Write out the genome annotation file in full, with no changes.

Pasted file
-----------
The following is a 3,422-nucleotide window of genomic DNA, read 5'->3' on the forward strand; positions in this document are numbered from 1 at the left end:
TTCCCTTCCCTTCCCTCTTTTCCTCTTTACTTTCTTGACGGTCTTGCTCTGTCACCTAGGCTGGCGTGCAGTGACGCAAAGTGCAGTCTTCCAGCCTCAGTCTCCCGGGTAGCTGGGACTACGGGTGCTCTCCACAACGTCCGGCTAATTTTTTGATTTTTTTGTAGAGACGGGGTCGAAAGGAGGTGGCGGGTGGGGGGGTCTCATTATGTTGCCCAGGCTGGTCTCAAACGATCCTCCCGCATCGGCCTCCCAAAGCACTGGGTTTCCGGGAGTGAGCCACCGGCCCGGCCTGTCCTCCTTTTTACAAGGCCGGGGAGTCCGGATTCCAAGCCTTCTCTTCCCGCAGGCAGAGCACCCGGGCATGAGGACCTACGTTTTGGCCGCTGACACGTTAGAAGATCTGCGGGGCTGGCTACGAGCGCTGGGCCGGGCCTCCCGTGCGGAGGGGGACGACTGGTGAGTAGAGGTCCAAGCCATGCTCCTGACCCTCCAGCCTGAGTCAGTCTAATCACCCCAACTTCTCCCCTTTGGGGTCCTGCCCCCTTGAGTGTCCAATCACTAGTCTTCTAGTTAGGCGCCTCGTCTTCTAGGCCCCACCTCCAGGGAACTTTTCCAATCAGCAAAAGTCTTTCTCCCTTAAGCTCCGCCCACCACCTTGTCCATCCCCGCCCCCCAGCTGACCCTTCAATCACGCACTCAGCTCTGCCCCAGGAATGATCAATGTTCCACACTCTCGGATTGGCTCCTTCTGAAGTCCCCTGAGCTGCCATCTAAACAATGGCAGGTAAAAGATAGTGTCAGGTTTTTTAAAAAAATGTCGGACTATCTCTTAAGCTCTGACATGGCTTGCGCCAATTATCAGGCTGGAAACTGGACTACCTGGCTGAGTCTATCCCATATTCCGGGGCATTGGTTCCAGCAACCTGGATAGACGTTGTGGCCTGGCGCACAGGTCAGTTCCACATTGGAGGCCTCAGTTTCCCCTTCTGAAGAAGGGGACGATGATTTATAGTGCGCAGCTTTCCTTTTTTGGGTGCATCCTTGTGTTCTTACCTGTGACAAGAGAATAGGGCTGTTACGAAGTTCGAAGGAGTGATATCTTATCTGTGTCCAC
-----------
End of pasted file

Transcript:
The following is a 3,422-nucleotide window of genomic DNA, read 5'->3' on the forward strand; positions in this document are numbered from 1 at the left end:
TTCCCTTCCCTTCCCTCTTTTCCTCTTTACTTTCTTGACGGTCTTGCTCTGTCACCTAGGCTGGCGTGCAGTGACGCAAAGTGCAGTCTTCCAGCCTCAGTCTCCCGGGTAGCTGGGACTACGGGTGCTCTCCACAACGTCCGGCTAATTTTTTGATTTTTTTGTAGAGACGGGGTCGAAAGGAGGTGGCGGGTGGGGGGGTCTCATTATGTTGCCCAGGCTGGTCTCAAACGATCCTCCCGCATCGGCCTCCCAAAGCACTGGGTTTCCGGGAGTGAGCCACCGGCCCGGCCTGTCCTCCTTTTTACAAGGCCGGGGAGTCCGGATTCCAAGCCTTCTCTTCCCGCAGGCAGAGCACCCGGGCATGAGGACCTACGTTTTGGCCGCTGACACGTTAGAAGATCTGCGGGGCTGGCTACGAGCGCTGGGCCGGGCCTCCCGTGCGGAGGGGGACGACTGGTGAGTAGAGGTCCAAGCCATGCTCCTGACCCTCCAGCCTGAGTCAGTCTAATCACCCCAACTTCTCCCCTTTGGGGTCCTGCCCCCTTGAGTGTCCAATCACTAGTCTTCTAGTTAGGCGCCTCGTCTTCTAGGCCCCACCTCCAGGGAACTTTTCCAATCAGCAAAAGTCTTTCTCCCTTAAGCTCCGCCCACCACCTTGTCCATCCCCGCCCCCCAGCTGACCCTTCAATCACGCACTCAGCTCTGCCCCAGGAATGATCAATGTTCCACACTCTCGGATTGGCTCCTTCTGAAGTCCCCTGAGCTGCCATCTAAACAATGGCAGGTAAAAGATAGTGTCAGGTTTTTTAAAAAAATGTCGGACTATCTCTTAAGCTCTGACATGGCTTGCGCCAATTATCAGGCTGGAAACTGGACTACCTGGCTGAGTCTATCCCATATTCCGGGGCATTGGTTCCAGCAACCTGGATAGACGTTGTGGCCTGGCGCACAGGTCAGTTCCACATTGGAGGCCTCAGTTTCCCCTTCTGAAGAAGGGGACGATGATTTATAGTGCGCAGCTTTCCTTTTTTGGGTGCATCCTTGTGTTCTTACCTGTGACAAGAGAATAGGGCTGTTACGAAGTTCGAAGGAGTGATATCTTATCTGTGTCCAC